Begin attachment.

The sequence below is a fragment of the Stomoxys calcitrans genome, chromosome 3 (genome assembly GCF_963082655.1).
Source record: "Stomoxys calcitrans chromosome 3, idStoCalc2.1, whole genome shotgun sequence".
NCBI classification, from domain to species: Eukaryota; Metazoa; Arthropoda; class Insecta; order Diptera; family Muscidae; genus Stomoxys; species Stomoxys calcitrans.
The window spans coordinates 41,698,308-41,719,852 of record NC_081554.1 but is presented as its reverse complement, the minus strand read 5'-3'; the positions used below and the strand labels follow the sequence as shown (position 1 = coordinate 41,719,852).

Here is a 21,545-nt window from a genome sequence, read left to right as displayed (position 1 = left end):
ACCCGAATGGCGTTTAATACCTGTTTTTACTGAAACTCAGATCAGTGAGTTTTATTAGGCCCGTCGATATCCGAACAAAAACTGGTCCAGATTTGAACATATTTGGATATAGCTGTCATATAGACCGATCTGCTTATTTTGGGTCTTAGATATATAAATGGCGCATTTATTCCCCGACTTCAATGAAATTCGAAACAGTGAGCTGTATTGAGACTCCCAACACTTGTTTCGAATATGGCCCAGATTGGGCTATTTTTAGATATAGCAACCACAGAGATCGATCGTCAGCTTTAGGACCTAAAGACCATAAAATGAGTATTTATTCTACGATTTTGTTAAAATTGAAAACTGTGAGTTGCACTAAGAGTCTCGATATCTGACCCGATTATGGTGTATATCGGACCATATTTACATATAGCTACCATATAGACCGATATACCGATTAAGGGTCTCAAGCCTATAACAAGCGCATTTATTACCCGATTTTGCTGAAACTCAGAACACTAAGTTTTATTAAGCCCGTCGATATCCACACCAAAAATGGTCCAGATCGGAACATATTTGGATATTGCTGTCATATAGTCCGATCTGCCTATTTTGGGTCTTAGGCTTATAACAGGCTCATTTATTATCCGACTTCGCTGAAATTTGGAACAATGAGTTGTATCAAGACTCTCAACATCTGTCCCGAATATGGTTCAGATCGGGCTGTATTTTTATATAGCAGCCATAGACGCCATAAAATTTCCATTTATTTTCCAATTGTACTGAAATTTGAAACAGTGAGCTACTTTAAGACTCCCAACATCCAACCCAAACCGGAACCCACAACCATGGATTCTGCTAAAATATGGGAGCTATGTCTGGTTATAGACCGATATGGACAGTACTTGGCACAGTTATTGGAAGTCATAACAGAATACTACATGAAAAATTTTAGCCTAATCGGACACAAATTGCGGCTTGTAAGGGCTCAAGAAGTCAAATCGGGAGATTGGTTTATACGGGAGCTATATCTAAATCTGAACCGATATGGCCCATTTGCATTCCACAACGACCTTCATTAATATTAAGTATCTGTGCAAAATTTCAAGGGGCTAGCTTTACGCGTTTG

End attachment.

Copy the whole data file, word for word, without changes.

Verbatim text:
The sequence below is a fragment of the Stomoxys calcitrans genome, chromosome 3 (genome assembly GCF_963082655.1).
Source record: "Stomoxys calcitrans chromosome 3, idStoCalc2.1, whole genome shotgun sequence".
NCBI classification, from domain to species: Eukaryota; Metazoa; Arthropoda; class Insecta; order Diptera; family Muscidae; genus Stomoxys; species Stomoxys calcitrans.
The window spans coordinates 41,698,308-41,719,852 of record NC_081554.1 but is presented as its reverse complement, the minus strand read 5'-3'; the positions used below and the strand labels follow the sequence as shown (position 1 = coordinate 41,719,852).

Here is a 21,545-nt window from a genome sequence, read left to right as displayed (position 1 = left end):
ACCCGAATGGCGTTTAATACCTGTTTTTACTGAAACTCAGATCAGTGAGTTTTATTAGGCCCGTCGATATCCGAACAAAAACTGGTCCAGATTTGAACATATTTGGATATAGCTGTCATATAGACCGATCTGCTTATTTTGGGTCTTAGATATATAAATGGCGCATTTATTCCCCGACTTCAATGAAATTCGAAACAGTGAGCTGTATTGAGACTCCCAACACTTGTTTCGAATATGGCCCAGATTGGGCTATTTTTAGATATAGCAACCACAGAGATCGATCGTCAGCTTTAGGACCTAAAGACCATAAAATGAGTATTTATTCTACGATTTTGTTAAAATTGAAAACTGTGAGTTGCACTAAGAGTCTCGATATCTGACCCGATTATGGTGTATATCGGACCATATTTACATATAGCTACCATATAGACCGATATACCGATTAAGGGTCTCAAGCCTATAACAAGCGCATTTATTACCCGATTTTGCTGAAACTCAGAACACTAAGTTTTATTAAGCCCGTCGATATCCACACCAAAAATGGTCCAGATCGGAACATATTTGGATATTGCTGTCATATAGTCCGATCTGCCTATTTTGGGTCTTAGGCTTATAACAGGCTCATTTATTATCCGACTTCGCTGAAATTTGGAACAATGAGTTGTATCAAGACTCTCAACATCTGTCCCGAATATGGTTCAGATCGGGCTGTATTTTTATATAGCAGCCATAGACGCCATAAAATTTCCATTTATTTTCCAATTGTACTGAAATTTGAAACAGTGAGCTACTTTAAGACTCCCAACATCCAACCCAAACCGGAACCCACAACCATGGATTCTGCTAAAATATGGGAGCTATGTCTGGTTATAGACCGATATGGACAGTACTTGGCACAGTTATTGGAAGTCATAACAGAATACTACATGAAAAATTTTAGCCTAATCGGACACAAATTGCGGCTTGTAAGGGCTCAAGAAGTCAAATCGGGAGATTGGTTTATACGGGAGCTATATCTAAATCTGAACCGATATGGCCCATTTGCATTCCACAACGACCTTCATTAATATTAAGTATCTGTGCAAAATTTCAAGGGGCTAGCTTTACGCGTTTG